The Rio Conventions are three legally binding Multilateral Environment Agreements (MEA) that were negotiated at the United Nations Conference on Environment and Development (UNCED), informally known as the “Earth Summit”, held in Rio De Janeiro, Brazil from 3rd-14th June 1992.
- The United Nations Framework Convention on Climate Change (UNFCCC),
- The United Nations Convention on Biological Diversity (UNCBD) and;
- The United Nations Convention to Combat Desertification (UNCCD).
Solomon Islands is a party to a number of Multilateral Environment Agreements (MEA) and ratified the three Rio Conventions in 1990s.
The three Conventions regulate member nations’ efforts in dealing with human-induced issues affecting Climate Change (UNFCCC), Biodiversity (UNCBD) and desertification/land degradation (UNCCD). The implementation progress of the Conventions has been notable, although progress is varied across the three conventions.
The key national institutions looking after the interests of the Rio Conventions in Solomon Islands are the Ministry of Environment, Climate Change and Disaster Management (MECDM), Ministry of Forestry and Research (MoFR) and the Ministry of Agriculture and Livestock (MAL).
Rio Conventions and link to REDD+?
REDD+ and UNFCCC
- Emissions from deforestation and forest degradation play a significant role in global climate change accounting for between 12-17% of global emissions from all sectors.
- In recognition of this, The REDD+ was designed under the UNFCCC as a climate change mitigation mechanism purposely to reduce emission from deforestation and forest degradation in developing country.
- Based on the UNFCCC COP Decision 1/CP.16 (Para. 70) , the REDD+ mechanism has identified a number of activities, which developing countries can undertake to reduce forest carbon emissions. The five key main ones include:
- Reducing emissions from deforestation;
- Reducing emissions from forest degradation;
- Conservation of forest carbon stocks;
- Sustainable management of forests;
- Enhancement of forest carbon stocks.
- These activities will be operationalized at a national scale, with countries provided with positive incentives based on verified reductions in forest sector emissions. Hence, under the UNFCCC, REDD+ activities are not project-based (unlike the Clean Development Mechanism (CDM)) but rely on actions at national level. UNFCCC negotiations occur annually and it is anticipated that a deal may be reached in 2015 on how REDD+ could fit in a global agreement. Any mechanism related to this however is not likely to be operational before 2020.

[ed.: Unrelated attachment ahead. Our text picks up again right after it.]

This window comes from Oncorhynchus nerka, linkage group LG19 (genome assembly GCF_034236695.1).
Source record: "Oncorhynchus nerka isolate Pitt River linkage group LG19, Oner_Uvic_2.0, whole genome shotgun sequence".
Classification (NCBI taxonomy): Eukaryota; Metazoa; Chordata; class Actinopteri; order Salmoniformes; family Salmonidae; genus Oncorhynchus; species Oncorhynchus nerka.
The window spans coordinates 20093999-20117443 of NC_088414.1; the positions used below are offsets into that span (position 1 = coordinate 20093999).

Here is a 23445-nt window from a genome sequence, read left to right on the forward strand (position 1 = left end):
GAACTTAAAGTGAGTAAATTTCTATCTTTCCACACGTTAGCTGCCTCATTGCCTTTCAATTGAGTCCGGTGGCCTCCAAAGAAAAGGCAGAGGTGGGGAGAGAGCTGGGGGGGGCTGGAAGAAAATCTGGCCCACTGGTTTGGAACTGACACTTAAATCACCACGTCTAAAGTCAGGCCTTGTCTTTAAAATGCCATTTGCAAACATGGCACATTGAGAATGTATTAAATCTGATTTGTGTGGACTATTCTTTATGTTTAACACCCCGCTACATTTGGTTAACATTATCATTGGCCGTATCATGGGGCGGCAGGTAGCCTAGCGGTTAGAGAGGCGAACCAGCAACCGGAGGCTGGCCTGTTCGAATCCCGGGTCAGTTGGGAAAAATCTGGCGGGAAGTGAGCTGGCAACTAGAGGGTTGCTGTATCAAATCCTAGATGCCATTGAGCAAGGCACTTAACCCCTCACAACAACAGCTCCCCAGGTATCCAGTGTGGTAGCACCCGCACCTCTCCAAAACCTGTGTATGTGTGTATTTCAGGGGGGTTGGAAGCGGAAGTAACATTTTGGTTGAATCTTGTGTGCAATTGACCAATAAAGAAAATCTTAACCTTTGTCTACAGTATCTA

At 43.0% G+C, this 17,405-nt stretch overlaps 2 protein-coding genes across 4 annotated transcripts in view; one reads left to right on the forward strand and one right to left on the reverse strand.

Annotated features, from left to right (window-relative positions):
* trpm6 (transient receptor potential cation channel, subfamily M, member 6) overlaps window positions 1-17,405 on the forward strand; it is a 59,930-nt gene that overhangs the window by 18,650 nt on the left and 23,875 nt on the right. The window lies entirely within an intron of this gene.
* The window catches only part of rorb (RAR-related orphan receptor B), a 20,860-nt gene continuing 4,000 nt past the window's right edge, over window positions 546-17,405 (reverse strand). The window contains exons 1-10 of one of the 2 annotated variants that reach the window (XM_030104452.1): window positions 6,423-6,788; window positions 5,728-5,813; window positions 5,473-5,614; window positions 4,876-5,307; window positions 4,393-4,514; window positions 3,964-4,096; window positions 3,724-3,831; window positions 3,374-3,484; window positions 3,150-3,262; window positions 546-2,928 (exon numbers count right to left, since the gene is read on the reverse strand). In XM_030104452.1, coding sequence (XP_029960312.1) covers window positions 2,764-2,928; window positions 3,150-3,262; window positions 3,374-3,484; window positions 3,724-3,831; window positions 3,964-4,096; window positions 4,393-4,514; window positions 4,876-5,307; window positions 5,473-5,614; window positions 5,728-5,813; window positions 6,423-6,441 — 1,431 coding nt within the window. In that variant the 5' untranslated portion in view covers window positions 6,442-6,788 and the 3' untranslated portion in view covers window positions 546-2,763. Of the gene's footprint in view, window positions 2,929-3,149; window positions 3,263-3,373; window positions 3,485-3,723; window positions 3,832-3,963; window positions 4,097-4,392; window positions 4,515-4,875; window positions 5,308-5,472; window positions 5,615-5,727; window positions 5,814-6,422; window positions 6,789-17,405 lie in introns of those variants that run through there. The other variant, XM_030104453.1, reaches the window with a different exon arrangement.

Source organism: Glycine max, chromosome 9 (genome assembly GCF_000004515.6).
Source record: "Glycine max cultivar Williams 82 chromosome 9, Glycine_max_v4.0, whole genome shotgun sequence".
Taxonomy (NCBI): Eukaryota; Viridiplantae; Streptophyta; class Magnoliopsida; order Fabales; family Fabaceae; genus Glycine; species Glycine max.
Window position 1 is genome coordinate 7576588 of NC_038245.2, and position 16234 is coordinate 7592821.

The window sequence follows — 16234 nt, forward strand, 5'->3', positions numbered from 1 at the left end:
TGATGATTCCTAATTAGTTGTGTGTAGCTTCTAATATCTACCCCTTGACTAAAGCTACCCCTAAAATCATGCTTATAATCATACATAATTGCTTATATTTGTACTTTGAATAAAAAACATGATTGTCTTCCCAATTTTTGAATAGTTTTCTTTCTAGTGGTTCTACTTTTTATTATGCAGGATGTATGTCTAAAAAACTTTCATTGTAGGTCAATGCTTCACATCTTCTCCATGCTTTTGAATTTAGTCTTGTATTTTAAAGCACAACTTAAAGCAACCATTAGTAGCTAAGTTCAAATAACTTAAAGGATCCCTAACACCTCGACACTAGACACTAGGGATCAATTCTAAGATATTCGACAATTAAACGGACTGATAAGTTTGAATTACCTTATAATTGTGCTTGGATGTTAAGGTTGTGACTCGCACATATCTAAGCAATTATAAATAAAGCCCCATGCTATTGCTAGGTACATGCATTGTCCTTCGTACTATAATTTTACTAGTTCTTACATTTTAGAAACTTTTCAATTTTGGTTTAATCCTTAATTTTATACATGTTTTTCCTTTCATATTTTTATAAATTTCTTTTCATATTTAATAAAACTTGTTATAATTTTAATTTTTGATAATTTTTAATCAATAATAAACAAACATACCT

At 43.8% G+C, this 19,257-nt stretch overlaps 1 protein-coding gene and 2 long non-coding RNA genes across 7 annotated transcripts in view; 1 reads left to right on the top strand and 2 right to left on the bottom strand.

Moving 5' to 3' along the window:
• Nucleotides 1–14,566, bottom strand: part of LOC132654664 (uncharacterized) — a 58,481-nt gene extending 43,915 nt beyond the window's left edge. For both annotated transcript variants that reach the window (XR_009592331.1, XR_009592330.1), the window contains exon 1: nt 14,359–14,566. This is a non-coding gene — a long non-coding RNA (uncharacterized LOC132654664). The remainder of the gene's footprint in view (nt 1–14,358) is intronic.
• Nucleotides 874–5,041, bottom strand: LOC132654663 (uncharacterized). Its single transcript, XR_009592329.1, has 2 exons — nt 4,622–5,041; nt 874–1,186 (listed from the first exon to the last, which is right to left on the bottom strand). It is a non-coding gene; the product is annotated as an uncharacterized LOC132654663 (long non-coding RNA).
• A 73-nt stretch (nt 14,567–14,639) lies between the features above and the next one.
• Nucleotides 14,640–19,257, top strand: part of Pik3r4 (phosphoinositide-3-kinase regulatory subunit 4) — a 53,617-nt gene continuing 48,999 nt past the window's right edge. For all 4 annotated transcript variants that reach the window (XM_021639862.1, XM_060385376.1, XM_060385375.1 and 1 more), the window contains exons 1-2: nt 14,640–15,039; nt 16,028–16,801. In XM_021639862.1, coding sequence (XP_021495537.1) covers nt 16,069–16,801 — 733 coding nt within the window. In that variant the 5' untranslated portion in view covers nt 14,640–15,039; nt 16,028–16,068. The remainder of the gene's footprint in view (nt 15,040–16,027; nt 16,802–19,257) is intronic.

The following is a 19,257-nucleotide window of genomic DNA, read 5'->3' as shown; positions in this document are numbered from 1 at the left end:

REDD+ and the UNCBD
In October 2010, parties to the UNCBD adopted the Strategic Plan for Biodiversity for the period 2011-2020 which included the 20 Aichi Biodiversity Targets. These targets cover a number of areas including the conservation of marine and terrestrial ecosystems, access to genetic resources and the benefits arising from their use, and contributions to climate change mitigation and adaptation.
The table below provides an initial breakdown of some of the areas of synergy between the Aichi Targets and REDD+.
Aichi Biodiversity Targets (CBD Decision X/2)
REDD+ elements (UNFCCC Decision 1/CP.16) (activities, guidance and safeguards)
5: By 2020, the rate of loss of all natural habitats, including forests, is at least halved and where feasible brought close to zero, and degradation and fragmentation is significantly reduced
Reducing emissions from deforestation Reducing emissions from forest degradation Conservation of forest carbon stocks
7: By 2020 areas under agriculture, aquaculture and forestry are managed sustainably, ensuring conservation of biodiversity
Sustainable management of forests REDD+ actions are to be consistent with conservation of natural forests and biological diversity and are to incentivize the protection and conservation of natural forests and their ecosystem services
11: By 2020, at least 17% of terrestrial areas are conserved through effectively and equitably managed, ecologically representative and well connected systems of protected areas
Conservation of forest carbon stocks REDD+ activities should be consistent with the objective of environmental integrity and take into account the multiple functions of forests and other ecosystems